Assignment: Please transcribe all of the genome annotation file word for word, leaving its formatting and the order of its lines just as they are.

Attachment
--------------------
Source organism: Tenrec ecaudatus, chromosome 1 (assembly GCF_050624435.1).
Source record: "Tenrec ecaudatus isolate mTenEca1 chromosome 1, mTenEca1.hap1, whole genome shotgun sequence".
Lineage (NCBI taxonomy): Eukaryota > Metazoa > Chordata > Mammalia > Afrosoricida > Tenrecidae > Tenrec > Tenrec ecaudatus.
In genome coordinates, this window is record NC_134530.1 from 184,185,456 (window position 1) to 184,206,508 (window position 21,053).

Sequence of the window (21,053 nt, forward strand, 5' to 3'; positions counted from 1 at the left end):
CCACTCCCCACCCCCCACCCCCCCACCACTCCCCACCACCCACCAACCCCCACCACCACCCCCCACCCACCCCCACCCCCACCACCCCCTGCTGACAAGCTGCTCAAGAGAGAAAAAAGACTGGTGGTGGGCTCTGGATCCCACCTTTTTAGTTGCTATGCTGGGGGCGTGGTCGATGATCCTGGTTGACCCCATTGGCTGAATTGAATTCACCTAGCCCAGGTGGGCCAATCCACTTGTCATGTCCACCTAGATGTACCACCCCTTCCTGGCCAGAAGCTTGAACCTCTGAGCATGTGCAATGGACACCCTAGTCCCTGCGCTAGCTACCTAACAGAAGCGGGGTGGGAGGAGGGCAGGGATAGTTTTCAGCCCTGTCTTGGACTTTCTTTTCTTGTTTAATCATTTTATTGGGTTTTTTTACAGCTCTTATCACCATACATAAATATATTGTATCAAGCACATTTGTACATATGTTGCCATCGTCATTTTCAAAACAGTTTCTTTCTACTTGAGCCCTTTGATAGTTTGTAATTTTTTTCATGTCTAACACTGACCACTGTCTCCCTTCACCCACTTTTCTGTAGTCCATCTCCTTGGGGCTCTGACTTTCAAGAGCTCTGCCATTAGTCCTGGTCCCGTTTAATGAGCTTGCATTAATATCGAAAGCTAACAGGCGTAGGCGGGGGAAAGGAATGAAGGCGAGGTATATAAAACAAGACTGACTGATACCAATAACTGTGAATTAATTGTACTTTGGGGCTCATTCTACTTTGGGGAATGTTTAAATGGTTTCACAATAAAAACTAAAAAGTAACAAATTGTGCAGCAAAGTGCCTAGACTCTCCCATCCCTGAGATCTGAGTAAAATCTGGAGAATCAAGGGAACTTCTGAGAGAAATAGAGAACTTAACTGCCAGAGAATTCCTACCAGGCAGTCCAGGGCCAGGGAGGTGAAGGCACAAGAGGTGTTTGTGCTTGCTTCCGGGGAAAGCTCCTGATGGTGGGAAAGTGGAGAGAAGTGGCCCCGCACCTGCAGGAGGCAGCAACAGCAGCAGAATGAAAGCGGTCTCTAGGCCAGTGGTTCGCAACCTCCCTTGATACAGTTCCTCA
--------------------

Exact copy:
Source organism: Tenrec ecaudatus, chromosome 1 (assembly GCF_050624435.1).
Source record: "Tenrec ecaudatus isolate mTenEca1 chromosome 1, mTenEca1.hap1, whole genome shotgun sequence".
Lineage (NCBI taxonomy): Eukaryota > Metazoa > Chordata > Mammalia > Afrosoricida > Tenrecidae > Tenrec > Tenrec ecaudatus.
In genome coordinates, this window is record NC_134530.1 from 184,185,456 (window position 1) to 184,206,508 (window position 21,053).

Sequence of the window (21,053 nt, forward strand, 5' to 3'; positions counted from 1 at the left end):
CCACTCCCCACCCCCCACCCCCCCACCACTCCCCACCACCCACCAACCCCCACCACCACCCCCCACCCACCCCCACCCCCACCACCCCCTGCTGACAAGCTGCTCAAGAGAGAAAAAAGACTGGTGGTGGGCTCTGGATCCCACCTTTTTAGTTGCTATGCTGGGGGCGTGGTCGATGATCCTGGTTGACCCCATTGGCTGAATTGAATTCACCTAGCCCAGGTGGGCCAATCCACTTGTCATGTCCACCTAGATGTACCACCCCTTCCTGGCCAGAAGCTTGAACCTCTGAGCATGTGCAATGGACACCCTAGTCCCTGCGCTAGCTACCTAACAGAAGCGGGGTGGGAGGAGGGCAGGGATAGTTTTCAGCCCTGTCTTGGACTTTCTTTTCTTGTTTAATCATTTTATTGGGTTTTTTTACAGCTCTTATCACCATACATAAATATATTGTATCAAGCACATTTGTACATATGTTGCCATCGTCATTTTCAAAACAGTTTCTTTCTACTTGAGCCCTTTGATAGTTTGTAATTTTTTTCATGTCTAACACTGACCACTGTCTCCCTTCACCCACTTTTCTGTAGTCCATCTCCTTGGGGCTCTGACTTTCAAGAGCTCTGCCATTAGTCCTGGTCCCGTTTAATGAGCTTGCATTAATATCGAAAGCTAACAGGCGTAGGCGGGGGAAAGGAATGAAGGCGAGGTATATAAAACAAGACTGACTGATACCAATAACTGTGAATTAATTGTACTTTGGGGCTCATTCTACTTTGGGGAATGTTTAAATGGTTTCACAATAAAAACTAAAAAGTAACAAATTGTGCAGCAAAGTGCCTAGACTCTCCCATCCCTGAGATCTGAGTAAAATCTGGAGAATCAAGGGAACTTCTGAGAGAAATAGAGAACTTAACTGCCAGAGAATTCCTACCAGGCAGTCCAGGGCCAGGGAGGTGAAGGCACAAGAGGTGTTTGTGCTTGCTTCCGGGGAAAGCTCCTGATGGTGGGAAAGTGGAGAGAAGTGGCCCCGCACCTGCAGGAGGCAGCAACAGCAGCAGAATGAAAGCGGTCTCTAGGCCAGTGGTTCGCAACCTCCCTTGATACAGTTCCTCA